[time-nuts] New +/- 1 sec in 100 days mech clock

Jim Lux jimlux at earthlink.net
Mon Apr 20 20:10:45 EDT 2015


On 4/20/15 12:59 AM, Attila Kinali wrote:
> Moin,
>
> On Mon, 20 Apr 2015 00:40:06 -0700
> "Tom Van Baak" <tvb at LeapSecond.com> wrote:
>
>> Mechanical, yes. Home brew, no. It is an absolutely stunning clock,
>> both in beauty and performance.
>
> Given the fact that a CNC milling machine can be bought quite cheaply
> today, i would say that homebrew is easily possible. All you need
> is a good understanding on different materials and how to machine them.
> (This can be aquired using various machining books out there)


I don't know about that..  I suspect that more than a CNC mill is 
required: there's often a lot of craft and art in precision machinery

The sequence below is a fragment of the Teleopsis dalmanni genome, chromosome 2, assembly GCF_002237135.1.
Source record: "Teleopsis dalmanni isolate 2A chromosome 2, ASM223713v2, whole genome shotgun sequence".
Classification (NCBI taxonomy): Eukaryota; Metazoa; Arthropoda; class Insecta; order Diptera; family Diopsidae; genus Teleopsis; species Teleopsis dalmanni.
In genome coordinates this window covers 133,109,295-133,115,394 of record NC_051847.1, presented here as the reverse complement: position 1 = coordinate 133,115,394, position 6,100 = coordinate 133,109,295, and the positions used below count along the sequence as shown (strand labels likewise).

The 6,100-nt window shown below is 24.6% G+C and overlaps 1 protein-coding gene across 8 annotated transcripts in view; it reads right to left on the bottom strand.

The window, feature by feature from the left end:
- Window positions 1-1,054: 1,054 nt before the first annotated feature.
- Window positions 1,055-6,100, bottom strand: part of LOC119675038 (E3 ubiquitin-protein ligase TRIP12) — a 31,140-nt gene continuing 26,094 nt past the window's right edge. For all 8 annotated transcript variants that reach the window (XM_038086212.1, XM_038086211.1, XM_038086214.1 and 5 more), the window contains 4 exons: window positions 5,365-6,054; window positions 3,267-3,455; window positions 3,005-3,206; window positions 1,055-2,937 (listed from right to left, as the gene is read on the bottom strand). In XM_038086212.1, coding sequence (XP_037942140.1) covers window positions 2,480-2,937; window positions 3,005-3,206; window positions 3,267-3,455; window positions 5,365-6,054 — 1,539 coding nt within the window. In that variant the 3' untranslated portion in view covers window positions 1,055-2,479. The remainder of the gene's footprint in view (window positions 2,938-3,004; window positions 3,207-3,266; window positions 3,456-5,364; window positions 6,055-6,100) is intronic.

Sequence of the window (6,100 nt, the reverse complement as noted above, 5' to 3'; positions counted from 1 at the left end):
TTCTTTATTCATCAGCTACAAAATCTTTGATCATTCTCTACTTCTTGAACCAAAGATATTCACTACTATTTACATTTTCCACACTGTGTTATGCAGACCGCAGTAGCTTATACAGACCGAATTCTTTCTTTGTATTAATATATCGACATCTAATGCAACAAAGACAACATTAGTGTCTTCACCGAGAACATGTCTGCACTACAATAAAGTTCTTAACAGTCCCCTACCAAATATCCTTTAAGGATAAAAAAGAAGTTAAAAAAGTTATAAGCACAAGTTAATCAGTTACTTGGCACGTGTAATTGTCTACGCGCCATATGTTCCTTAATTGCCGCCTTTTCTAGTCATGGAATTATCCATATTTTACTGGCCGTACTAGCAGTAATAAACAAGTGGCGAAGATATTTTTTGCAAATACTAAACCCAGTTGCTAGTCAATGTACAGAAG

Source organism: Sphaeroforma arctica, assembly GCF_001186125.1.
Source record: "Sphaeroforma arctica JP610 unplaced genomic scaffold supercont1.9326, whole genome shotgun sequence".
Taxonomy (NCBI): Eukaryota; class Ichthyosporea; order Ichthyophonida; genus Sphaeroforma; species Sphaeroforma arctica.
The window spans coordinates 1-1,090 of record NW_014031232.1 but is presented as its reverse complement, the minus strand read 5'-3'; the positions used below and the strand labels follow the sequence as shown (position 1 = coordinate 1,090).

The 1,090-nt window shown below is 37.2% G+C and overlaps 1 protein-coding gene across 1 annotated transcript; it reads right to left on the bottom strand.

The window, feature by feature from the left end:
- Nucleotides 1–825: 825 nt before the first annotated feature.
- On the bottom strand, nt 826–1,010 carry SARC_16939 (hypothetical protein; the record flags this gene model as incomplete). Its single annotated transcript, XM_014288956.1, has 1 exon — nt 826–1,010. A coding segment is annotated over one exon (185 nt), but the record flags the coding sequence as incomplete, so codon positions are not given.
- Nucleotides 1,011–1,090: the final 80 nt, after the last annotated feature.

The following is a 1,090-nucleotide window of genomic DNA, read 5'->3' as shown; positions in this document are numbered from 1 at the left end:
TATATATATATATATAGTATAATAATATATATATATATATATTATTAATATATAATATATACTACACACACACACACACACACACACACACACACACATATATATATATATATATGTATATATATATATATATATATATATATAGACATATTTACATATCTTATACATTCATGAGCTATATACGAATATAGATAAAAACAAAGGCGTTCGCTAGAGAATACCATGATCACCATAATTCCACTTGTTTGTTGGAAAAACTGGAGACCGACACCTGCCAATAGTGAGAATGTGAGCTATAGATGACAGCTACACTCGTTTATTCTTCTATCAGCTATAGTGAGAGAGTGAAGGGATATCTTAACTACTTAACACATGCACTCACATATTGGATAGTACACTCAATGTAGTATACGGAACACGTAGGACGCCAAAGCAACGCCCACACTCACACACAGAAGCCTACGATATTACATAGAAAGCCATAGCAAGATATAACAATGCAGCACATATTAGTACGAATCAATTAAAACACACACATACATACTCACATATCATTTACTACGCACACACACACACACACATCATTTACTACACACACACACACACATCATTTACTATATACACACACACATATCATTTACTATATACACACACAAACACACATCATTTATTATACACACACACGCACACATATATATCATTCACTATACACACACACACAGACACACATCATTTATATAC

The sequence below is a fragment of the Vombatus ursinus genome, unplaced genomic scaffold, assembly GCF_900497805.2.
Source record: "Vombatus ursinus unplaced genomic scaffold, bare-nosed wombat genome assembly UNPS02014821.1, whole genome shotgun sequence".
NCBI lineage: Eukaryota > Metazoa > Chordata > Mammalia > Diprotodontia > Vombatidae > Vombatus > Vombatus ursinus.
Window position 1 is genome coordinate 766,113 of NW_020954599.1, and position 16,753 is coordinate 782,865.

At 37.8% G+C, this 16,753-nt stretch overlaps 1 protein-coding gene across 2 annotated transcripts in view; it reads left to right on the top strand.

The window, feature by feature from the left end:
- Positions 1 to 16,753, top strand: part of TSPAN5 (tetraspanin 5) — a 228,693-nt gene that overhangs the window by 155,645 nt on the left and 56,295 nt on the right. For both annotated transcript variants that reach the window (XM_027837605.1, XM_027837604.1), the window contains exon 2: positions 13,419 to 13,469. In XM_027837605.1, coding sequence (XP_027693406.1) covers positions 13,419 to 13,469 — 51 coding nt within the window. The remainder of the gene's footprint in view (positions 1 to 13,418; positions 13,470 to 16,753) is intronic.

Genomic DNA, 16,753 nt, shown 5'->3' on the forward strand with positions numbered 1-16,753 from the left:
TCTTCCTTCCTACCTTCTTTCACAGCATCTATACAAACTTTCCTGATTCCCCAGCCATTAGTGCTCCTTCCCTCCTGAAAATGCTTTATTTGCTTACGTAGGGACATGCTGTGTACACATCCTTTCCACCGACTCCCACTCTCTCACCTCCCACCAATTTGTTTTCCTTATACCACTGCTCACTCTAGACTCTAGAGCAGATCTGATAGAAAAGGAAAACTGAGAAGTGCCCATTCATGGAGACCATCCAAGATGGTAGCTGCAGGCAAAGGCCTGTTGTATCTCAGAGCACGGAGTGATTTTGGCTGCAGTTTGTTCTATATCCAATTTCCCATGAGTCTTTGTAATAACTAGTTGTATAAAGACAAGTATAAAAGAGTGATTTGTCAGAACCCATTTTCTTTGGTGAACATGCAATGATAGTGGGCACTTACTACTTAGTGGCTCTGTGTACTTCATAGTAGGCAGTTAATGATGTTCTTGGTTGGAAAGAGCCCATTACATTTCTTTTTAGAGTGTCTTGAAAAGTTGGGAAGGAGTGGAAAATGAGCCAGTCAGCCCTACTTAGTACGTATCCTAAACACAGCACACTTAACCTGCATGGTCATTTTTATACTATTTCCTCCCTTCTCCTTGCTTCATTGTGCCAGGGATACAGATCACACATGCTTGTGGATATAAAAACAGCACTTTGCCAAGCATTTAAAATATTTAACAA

(like optical systems).  There's a lot of craft in high performance 
quartz oscillators: selecting the crystal, mounting it in a holder so 
that it doesn't see untoward stresses, doing the seals, etc.


Certainly, a CNC makes a lot of the fabrication easier, and the fact 
that you can mail order CNC parts is even cooler. Front Panel Express, 
for instance, is a great way to make breadboard plates for connectorized 
modular RF components. It's what I use after I decide that double stick 
foam tape isn't appropriate any more.

But for things like threads and helices, your standard CNC isn't going 
to do it.
And I suspect the machining of the gears might have been done in a 
special way (other than a dividing table).  For these kinds of high 
precision applications, there's a lot of tricks in getting all the 
periodic errors to cancel out:essentially to make the system precision 
higher than some of the manufacturing steps.

Look at the ruling engines used to make diffraction gratings for instance.





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